This is a perfect opportunity for us to explore cloud serverless offerings as the ultimate contact-less development option. While COVID-19 continues to make face-to-face collaboration an impossibility, cloud-based applications and workloads provide a well-defined method for remote development and project deployment. Serverless offerings, like Azure Functions and Azure Logic Apps, take this to the next level while allowing us, as developers, to focus only on our application functionality and not the backing infrastructure or uptime of servers. These serverless solutions will be the focus of this blog.
Microservices? Yeah, you’re doing it wrong.
Microservices is a silver bullet, magic pill, instant fix, and can’t-go-wrong solution to all of software’s problems. In fact, as soon you implement even the basics of microservices all of your dreams come true; you will triple productivity, reach your ideal weight, land your dream job, win the lottery 10 times, and be able to fly, clearly.
While this sounds like a lot of hyperbole wrapped up in some BS, if you have been listening to anything around microservices recently you will most likely have heard something not too far from this exaggerated sentiment – especially if it is coming from sales folks.
As a result of this, you or someone you know will likely have been charged by management to implement a solution in microservices or refactor an existing application to take advantage of microservices to ensure that you get all the magic. With so much overinflation of the truth out there, chances are you may have also implemented a microservices antipattern. These antipatterns are actually more common in the wild than fully functional microservices architectures.
In this post we will cover the most common antipatterns that I have witnessed in the wild:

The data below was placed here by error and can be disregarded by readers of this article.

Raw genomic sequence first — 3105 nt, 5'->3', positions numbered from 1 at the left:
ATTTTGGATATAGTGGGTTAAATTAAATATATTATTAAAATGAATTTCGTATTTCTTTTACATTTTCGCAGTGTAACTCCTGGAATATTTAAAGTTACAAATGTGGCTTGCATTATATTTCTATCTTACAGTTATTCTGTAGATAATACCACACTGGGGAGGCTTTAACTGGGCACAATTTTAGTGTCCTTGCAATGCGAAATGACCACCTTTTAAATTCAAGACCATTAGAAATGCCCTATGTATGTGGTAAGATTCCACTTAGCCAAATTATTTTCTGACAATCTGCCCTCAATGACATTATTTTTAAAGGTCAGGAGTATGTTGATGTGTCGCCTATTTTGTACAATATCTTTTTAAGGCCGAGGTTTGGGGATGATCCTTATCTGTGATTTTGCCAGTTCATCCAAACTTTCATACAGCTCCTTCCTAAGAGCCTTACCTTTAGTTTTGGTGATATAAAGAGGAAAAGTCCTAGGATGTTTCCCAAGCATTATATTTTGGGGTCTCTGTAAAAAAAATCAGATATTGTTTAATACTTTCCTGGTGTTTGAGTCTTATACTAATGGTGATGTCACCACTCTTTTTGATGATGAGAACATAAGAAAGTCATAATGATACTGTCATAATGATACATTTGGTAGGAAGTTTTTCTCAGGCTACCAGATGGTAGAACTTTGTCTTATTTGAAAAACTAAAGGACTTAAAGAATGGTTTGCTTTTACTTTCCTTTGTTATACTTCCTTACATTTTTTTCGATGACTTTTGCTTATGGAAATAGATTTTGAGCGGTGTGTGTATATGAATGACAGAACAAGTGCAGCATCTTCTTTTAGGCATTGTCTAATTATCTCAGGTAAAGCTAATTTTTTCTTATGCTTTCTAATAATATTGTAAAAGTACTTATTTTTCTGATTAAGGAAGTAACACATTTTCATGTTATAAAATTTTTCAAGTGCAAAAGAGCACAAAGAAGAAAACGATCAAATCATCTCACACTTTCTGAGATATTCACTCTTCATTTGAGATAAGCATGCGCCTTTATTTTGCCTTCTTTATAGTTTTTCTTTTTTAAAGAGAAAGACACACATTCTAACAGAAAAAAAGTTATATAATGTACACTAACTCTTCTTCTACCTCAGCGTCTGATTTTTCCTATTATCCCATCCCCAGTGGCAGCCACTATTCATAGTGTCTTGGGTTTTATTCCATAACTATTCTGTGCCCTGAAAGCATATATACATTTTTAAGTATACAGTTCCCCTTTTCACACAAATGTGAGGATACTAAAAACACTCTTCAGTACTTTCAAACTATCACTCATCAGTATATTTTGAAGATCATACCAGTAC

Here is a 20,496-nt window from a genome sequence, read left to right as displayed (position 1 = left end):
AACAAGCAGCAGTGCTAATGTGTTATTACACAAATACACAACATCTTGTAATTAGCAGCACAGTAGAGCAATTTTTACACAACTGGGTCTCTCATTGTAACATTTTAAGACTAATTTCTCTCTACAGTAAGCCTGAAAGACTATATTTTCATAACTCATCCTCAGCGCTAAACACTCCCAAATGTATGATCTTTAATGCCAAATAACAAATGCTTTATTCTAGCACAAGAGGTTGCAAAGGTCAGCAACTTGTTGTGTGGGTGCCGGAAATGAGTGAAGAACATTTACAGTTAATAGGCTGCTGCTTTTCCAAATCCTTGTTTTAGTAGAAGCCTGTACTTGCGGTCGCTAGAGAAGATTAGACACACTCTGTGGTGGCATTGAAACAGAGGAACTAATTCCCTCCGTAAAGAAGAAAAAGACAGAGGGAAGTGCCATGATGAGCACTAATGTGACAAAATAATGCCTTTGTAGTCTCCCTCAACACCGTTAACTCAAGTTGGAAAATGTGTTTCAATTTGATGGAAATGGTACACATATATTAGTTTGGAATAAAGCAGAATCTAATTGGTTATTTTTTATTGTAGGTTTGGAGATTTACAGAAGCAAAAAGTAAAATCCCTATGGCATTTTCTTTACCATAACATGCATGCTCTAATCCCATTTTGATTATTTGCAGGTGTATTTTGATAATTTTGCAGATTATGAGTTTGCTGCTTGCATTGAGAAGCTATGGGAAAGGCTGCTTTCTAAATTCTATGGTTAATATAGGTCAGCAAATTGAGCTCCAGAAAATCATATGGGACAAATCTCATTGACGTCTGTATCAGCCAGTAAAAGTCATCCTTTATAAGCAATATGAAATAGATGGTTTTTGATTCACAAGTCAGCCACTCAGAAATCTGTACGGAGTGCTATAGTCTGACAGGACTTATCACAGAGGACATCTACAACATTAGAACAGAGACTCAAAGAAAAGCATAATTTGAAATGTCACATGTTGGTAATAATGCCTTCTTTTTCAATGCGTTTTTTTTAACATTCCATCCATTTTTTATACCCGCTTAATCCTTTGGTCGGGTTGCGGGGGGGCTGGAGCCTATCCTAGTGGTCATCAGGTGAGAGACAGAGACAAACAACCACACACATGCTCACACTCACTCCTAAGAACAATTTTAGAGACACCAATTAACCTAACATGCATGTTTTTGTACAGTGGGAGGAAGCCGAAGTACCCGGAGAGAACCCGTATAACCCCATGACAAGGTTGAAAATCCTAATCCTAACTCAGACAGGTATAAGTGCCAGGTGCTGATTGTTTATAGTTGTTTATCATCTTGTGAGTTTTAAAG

Break the Piggy Bank
Everything Micro (Except for the Data)
We are Agile! a.k.a. The Frankenstein
Each one of these results from a common misconception. We will do our best to define these patterns and their symptoms. After each, we will also show a way out of the mess so that you can recover and begin to move towards a better implementation. Let’s get started!
With the evolution of microservices and the scalable nature of modern distributed architectures, batch processing seems to be falling out of favor. In fact, the term batch processing itself seems to be unfavorably associated with monolithic mainframe applications and thus does not seem to have much appeal.
Unless, of course, you are working on a project that is being designed to replace or modernize one of those mainframe applications. If that is the case, then likely some sort of batch process has come up with a non-functional requirement that needs to be dealt with in the new system.
For this specific concern, a very powerful framework has been provided: Spring Batch. It has many of the same features of a mainframe batch process like restart/recovery, chunk processing, and error handling along with exit codes. This framework allows developers to create powerful batch processing applications in the Spring Framework and enjoy the rich backplane of capabilities that this provides.
Continuing with the modernization thread, you will likely be tasked with providing some assurances to the business that the new, modernized process will produce the same outcome as the one that is being replaced. Here is where testing comes in, and where Cucumber specifically shines.
Cucumber provides behavioral testing support in the Spring universe. This allows developers and business users to collaborate through a common set of conventions and verbiage to validate that the app is behaving how the business intended as well as how the developer coded it.
In this post we will cover the following:
Why use Cucumber with Spring Batch
An overview of Cucumber and an example Cucumber Test
How to start with Cucumber and Spring Batch…
We have consultants who specialize in moving old to new, renovating dilapidated code bases, and designing brighter futures for enterprises who have been vendor-locked for most of their existence. We have come across some repeated patterns and strategies for how to approach modernization of legacy systems. In this blog, we will cover a strategy that is very popular right now, Re-Platforming.
The basic flow of this post will be:
Introduction to Modernization
High-level definition of the Re-Platforming Strategy for Modernization
Sample of Re-Platforming using Keyhole Syntax Tree Transformer, COBOL –> Java
Additional thoughts on the value/risk of this strategy
Let’s get started…
Attention: The following article was published over 5 years ago, and the information provided may be aged or outdated. Please keep that in mind as you read the post.Your application just launched into production after 6+ months of development and bug fixes. In true Agile fashion, you and the team released your MVP (minimal viable product). You did your best …